Does the CCC negate Pope Eugene's statement in Cantate Domino that one who dies not in unity with "the Catholic Church" (his words), even if his blood is shed for Christ, is damned?
He was not speaking ex cathedra.

How do we know? How do we know that Pope Eugene's statement from Cantate Domino was not in fact one of the "thousands and thousands of dogmatic judgments" spoken of by Arcbishop Gasser in the Official Relatio delivered at the First Vatican Council?

Does it meet the requirements for an ex cathedra statement?

Possibly. As Archbishop Gasser argues in the relatio, there is no standard form for an ex cathedra statement, because the dogma of Papal Infallibility was (at the time of the First Vatican Council) "not new" but rather something which functioned implicitly throughout the history of the Church, such that thousands and thousands of dogmatic judgments have already been issued from the Apostolic See. The only criterion which must be met to determine if a teaching on faith or morals is infallible (and I think we can agree, can we not, that this matter concerns faith or morals) is that it was issued by the Roman Pontiff as the head of the Church in relation to the Church Universal. And it seems reasonable to me at least, to believe that since Pope Eugene was teaching this in a conciliar document, while functioning as the head of the council (the council itself being united with the head bishop thereby representing the Church Universal), that this statement could have been implicitly ex cathedra.
There are requirements and I've posted them on here before. However one more important thing is for its to be true. The fact is that all salvation comes through the Catholic Church. None is found outside it. God's mercy is infinite and man may not know the depths to whom Gods mercy extends. As such we cannot limit communion to mere physical and visible communion. As such , and what the CCC tries to point out, spiritual communion is a reality because of this and as such Pope Eugenes statement is still in line with the CCC as his pronouncement is speaking of a people assumed to not be in any sort of communion with the church. extra ecclessium nulla salus
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« Reply #203 on: December 17, 2013, 07:02:26 PM »

Pope Pius IX, more than 100 years before Pope Paul VI and Vatican II.

Pius IX encyclical, "Quanto conficiamur moerore", August 10, 1863
#7 "Here, too, our beloved sons and venerable brothers, it is again necessary to mention and censure a very grave error entrapping some Catholics who believe that it is possible to arrive at eternal salvation although living in error and alienated from the true faith and Catholic unity. Such belief is certainly opposed to Catholic teaching.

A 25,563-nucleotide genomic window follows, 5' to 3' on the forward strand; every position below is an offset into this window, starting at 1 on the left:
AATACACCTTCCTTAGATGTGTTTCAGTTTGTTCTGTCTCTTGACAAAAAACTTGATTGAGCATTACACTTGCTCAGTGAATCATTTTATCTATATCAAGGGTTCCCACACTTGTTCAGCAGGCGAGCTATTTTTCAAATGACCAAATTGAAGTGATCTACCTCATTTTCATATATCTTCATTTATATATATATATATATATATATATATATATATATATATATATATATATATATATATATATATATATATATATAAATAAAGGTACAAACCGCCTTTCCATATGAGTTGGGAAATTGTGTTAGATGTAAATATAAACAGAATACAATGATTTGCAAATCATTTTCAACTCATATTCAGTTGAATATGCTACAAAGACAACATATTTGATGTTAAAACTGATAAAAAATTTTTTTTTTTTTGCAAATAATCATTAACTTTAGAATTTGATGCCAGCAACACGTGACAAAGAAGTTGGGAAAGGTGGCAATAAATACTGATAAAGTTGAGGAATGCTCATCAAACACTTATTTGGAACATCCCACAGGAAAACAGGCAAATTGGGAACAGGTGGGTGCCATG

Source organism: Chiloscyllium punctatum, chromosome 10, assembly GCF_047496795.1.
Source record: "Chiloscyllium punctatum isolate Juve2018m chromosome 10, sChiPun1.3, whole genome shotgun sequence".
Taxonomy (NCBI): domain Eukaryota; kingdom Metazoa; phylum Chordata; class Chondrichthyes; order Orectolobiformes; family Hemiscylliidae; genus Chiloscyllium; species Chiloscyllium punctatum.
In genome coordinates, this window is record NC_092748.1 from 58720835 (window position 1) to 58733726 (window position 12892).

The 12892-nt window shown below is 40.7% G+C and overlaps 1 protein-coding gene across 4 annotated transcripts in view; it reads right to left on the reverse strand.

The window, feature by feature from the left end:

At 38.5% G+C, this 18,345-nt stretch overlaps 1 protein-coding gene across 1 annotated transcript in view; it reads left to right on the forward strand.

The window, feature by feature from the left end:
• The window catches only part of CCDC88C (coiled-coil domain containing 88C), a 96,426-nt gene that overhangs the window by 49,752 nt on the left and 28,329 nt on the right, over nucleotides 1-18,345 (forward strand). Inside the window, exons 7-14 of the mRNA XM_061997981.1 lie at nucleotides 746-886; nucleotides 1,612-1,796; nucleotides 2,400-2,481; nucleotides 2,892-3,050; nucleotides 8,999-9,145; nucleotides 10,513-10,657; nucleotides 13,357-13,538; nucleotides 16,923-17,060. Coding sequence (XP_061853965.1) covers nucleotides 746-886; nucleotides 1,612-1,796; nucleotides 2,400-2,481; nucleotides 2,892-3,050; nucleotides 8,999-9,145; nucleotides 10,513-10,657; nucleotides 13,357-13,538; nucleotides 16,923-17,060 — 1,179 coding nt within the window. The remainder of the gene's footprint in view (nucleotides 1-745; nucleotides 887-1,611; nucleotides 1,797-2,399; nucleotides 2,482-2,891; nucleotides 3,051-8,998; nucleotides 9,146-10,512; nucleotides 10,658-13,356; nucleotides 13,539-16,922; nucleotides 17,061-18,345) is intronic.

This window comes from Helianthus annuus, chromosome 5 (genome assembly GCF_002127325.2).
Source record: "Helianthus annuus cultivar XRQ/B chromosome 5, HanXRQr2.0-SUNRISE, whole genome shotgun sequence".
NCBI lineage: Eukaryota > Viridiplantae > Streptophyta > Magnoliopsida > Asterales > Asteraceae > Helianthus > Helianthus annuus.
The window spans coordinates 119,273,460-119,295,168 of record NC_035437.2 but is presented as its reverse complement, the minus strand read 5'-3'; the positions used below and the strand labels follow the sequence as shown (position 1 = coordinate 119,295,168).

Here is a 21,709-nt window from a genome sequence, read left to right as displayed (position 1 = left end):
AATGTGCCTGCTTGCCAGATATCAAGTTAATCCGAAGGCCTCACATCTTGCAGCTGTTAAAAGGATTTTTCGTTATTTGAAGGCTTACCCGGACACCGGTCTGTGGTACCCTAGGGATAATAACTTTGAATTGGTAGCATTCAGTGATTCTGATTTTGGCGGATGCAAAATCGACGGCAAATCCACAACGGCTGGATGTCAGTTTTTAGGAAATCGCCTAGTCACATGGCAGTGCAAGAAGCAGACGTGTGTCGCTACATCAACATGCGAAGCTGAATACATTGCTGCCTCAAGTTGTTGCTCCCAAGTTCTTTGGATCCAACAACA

Denzinger #1647 (Pope Pius IX "Singulari quadem", Dec. 9, 1854)
"For, it must be held by faith that outside the Apostolic Roman Church, no one can be saved; that this is the only ark of salvation; that he who shall not have entered therein will perish in the flood; but, on the other hand, it is necessary to hold for certain that they who labor in ignorance of the true religion, if this ignorance is invincible, are not stained by any guilt in this matter in the eyes of God. ...

Denzinger #1677 (Pius IX encyclical, "Quanto conficiamur moerore", August 10, 1863)
"It is known to Us and to you that they who labor in invincible ignorance of our most holy religion and who, zealously keeping the natural law and its precepts engraved in the hearts of all by God, and being ready to obey God, live an honest and upright life, can, by the operating power of divine light and grace, attain eternal life, since God who clearly beholds, searches, and knows the minds, souls, thoughts, and habits of all men, because of His great goodness and mercy, will by no means suffer anyone to be punished with eternal torment who has not the guilt of deliberate sin. But, the Catholic dogma that no one can be saved outside the Catholic Church is well-known; and also that those who are obstinate toward the authority and definitions of the same Church..."

These quotes can be accessed on the following site: http://catecheticsonline.com/?p=184
At least as early as the Arian heresy (300's AD), Baptism outside the Catholic Church has been recognized as valid as long as it has been done in the form of the Church --
« Last Edit: December 17, 2013, 07:08:25 PM by Wandile » Logged

"There is no salvation outside the Catholic Church. Anyone who resists this truth perishes." - St. Louis Marie de Montfort

"When we pray, the voice of the heart must be heard more than that proceeding from the mouth." - St Bonaventure.